How To Prepare for Out-Of-Town Guests

How To Prepare for Out-Of-Town Guests

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Carolyn Purnell
Dec 9, 2015
(Image credit: Bethany Nauert)

James' Handmade Highland Park Home

Winter is upon us, and it's the time of year when many family members and friends are on the move, ready to make the most of your spare room, fold-out bed, and/or sofa. If you've agreed to be a host this year, here's a checklist that will help you stay on top of your guest preparations.

Obviously, depending on the size of your home and the (in)formality of your guests, your hosting style will differ. The items on this checklist may not all apply, but they will hopefully offer some helpful reminders.

  • Tidy the house. Sweep the floors, do the dishes, wipe down the surfaces, and clean the bathroom that your guest will be using. If you don't have time to clean your whole place, focus on common areas that will be shared.
  • Freshen the linens. Put fresh sheets on the bed, and leave some fresh towels for your guests.
  • Have a spare key ready. If your guest wants to explore, go for a jog, or take care of an errand, it's nice to have a spare key for them. That way you aren't sitting around waiting on each other all the time.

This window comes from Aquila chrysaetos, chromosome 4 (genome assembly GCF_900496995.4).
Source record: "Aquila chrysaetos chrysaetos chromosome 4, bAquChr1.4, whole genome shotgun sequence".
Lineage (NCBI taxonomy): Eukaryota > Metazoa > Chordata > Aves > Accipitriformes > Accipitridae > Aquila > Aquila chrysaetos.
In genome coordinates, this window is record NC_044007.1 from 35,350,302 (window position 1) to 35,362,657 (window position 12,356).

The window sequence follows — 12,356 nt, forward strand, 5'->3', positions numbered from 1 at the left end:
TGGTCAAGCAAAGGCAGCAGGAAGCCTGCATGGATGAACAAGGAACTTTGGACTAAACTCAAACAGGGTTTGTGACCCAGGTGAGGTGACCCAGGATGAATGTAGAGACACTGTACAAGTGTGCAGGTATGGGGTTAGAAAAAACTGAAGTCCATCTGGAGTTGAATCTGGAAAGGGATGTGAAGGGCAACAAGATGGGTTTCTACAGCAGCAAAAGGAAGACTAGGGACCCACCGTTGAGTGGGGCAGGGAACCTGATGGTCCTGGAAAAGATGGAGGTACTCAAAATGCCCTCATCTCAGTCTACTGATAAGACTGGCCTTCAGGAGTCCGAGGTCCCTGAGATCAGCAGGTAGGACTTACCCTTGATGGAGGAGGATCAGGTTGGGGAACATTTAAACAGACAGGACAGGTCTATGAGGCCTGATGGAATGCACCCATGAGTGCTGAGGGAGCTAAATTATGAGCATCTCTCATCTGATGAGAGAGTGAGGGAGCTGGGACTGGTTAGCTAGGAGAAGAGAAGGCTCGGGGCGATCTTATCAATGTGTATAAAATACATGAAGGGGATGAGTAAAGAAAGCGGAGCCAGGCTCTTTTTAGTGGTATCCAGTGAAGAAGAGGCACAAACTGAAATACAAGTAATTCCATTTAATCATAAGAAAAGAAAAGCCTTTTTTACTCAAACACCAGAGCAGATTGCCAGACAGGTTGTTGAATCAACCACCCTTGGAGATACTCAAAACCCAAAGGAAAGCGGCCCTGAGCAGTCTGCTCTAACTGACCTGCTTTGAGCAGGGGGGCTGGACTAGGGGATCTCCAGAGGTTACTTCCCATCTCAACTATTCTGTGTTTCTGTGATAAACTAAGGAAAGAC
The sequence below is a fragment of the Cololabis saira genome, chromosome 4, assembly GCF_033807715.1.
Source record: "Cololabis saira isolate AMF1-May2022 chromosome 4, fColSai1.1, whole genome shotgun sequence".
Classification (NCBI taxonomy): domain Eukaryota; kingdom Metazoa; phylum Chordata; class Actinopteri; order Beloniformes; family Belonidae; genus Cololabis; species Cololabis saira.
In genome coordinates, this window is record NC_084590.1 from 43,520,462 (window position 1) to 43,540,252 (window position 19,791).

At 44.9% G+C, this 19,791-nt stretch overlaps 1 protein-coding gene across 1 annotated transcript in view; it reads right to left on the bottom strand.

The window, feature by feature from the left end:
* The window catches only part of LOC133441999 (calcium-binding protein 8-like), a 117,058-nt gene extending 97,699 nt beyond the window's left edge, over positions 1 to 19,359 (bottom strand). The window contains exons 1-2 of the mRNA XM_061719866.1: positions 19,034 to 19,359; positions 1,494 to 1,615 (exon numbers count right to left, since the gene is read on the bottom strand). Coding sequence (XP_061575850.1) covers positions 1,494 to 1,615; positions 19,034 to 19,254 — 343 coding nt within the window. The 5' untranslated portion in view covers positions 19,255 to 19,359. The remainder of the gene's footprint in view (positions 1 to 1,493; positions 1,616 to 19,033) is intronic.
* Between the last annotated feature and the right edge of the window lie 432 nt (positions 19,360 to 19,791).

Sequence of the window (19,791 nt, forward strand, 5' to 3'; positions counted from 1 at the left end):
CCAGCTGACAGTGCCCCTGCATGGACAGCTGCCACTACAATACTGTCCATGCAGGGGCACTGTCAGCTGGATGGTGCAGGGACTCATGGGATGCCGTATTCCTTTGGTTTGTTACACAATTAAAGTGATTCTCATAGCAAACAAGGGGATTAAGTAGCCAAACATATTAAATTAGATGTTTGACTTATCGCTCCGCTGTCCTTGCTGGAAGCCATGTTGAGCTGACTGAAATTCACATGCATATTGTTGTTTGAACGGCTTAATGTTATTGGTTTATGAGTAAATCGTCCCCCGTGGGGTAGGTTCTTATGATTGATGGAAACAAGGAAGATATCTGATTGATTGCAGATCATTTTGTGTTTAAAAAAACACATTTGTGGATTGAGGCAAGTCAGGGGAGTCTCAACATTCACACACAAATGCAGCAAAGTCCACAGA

• Buy some breakfast food. When I've had guests stay, I've noticed that they tend to be more resourceful for lunch and dinner, so even if you aren't planning on eating all your meals together, having some breakfast foods handy is always a good idea. Stock up on fruit, juice, eggs, bread, jam, and extra coffee to offer your guests some simple options.
  • Prep an info sheet with vital information. You don't have to go whole hog, providing maps and restaurant recommendations—after all, you aren't running an Airbnb. But it's a nice and efficient gesture to leave a slip of paper in the guest's room with the WiFi password and any important phone numbers.
  • Check your toilet paper supply. Having an extra roll on hand (and in a visible location, not stashed away in a closet) will ensure that your guests don't run into any awkward private moments.
  • Address any unwanted odors. When you live in a place, you inevitably get used to the ambient odors—but your guests will come into your home with a fresh sense of smell. Make sure that you've addressed any pet odor issues and that you've taken out the trash before they arrive.
  • Corral any toiletries, supplies, or trinkets that you want them to have. If you've got spare shampoo, travel guides, or candies that you'd like your guests to have access to, make sure they're handy.
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